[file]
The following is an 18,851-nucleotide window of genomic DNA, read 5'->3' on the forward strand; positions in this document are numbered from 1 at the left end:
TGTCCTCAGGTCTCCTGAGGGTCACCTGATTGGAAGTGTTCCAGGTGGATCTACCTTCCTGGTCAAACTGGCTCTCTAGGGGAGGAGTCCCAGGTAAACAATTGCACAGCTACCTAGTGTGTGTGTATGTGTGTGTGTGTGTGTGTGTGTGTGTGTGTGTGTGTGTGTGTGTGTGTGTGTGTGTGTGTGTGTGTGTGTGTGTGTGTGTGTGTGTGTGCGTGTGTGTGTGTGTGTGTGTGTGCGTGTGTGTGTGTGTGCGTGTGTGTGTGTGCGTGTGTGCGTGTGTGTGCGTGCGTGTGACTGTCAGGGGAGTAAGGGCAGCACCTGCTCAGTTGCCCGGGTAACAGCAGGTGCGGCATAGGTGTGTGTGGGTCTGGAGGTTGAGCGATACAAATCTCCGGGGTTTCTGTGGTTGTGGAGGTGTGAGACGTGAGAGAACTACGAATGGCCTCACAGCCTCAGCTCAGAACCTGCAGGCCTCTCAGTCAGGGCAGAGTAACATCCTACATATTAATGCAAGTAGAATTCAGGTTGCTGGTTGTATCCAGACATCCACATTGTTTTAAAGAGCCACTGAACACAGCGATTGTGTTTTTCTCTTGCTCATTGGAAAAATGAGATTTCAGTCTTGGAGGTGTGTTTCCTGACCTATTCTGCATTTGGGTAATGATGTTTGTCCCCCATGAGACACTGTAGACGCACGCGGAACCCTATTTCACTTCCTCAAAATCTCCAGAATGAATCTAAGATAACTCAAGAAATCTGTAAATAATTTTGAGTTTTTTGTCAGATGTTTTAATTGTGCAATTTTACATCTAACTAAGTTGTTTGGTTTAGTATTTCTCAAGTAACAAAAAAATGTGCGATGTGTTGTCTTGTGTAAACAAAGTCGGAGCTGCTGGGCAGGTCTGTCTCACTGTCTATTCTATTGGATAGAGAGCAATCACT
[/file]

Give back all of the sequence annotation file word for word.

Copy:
The following is an 18,851-nucleotide window of genomic DNA, read 5'->3' on the forward strand; positions in this document are numbered from 1 at the left end:
TGTCCTCAGGTCTCCTGAGGGTCACCTGATTGGAAGTGTTCCAGGTGGATCTACCTTCCTGGTCAAACTGGCTCTCTAGGGGAGGAGTCCCAGGTAAACAATTGCACAGCTACCTAGTGTGTGTGTATGTGTGTGTGTGTGTGTGTGTGTGTGTGTGTGTGTGTGTGTGTGTGTGTGTGTGTGTGTGTGTGTGTGTGTGTGTGTGTGTGTGTGTGTGCGTGTGTGTGTGTGTGTGTGTGTGCGTGTGTGTGTGTGTGCGTGTGTGTGTGTGCGTGTGTGCGTGTGTGTGCGTGCGTGTGACTGTCAGGGGAGTAAGGGCAGCACCTGCTCAGTTGCCCGGGTAACAGCAGGTGCGGCATAGGTGTGTGTGGGTCTGGAGGTTGAGCGATACAAATCTCCGGGGTTTCTGTGGTTGTGGAGGTGTGAGACGTGAGAGAACTACGAATGGCCTCACAGCCTCAGCTCAGAACCTGCAGGCCTCTCAGTCAGGGCAGAGTAACATCCTACATATTAATGCAAGTAGAATTCAGGTTGCTGGTTGTATCCAGACATCCACATTGTTTTAAAGAGCCACTGAACACAGCGATTGTGTTTTTCTCTTGCTCATTGGAAAAATGAGATTTCAGTCTTGGAGGTGTGTTTCCTGACCTATTCTGCATTTGGGTAATGATGTTTGTCCCCCATGAGACACTGTAGACGCACGCGGAACCCTATTTCACTTCCTCAAAATCTCCAGAATGAATCTAAGATAACTCAAGAAATCTGTAAATAATTTTGAGTTTTTTGTCAGATGTTTTAATTGTGCAATTTTACATCTAACTAAGTTGTTTGGTTTAGTATTTCTCAAGTAACAAAAAAATGTGCGATGTGTTGTCTTGTGTAAACAAAGTCGGAGCTGCTGGGCAGGTCTGTCTCACTGTCTATTCTATTGGATAGAGAGCAATCACT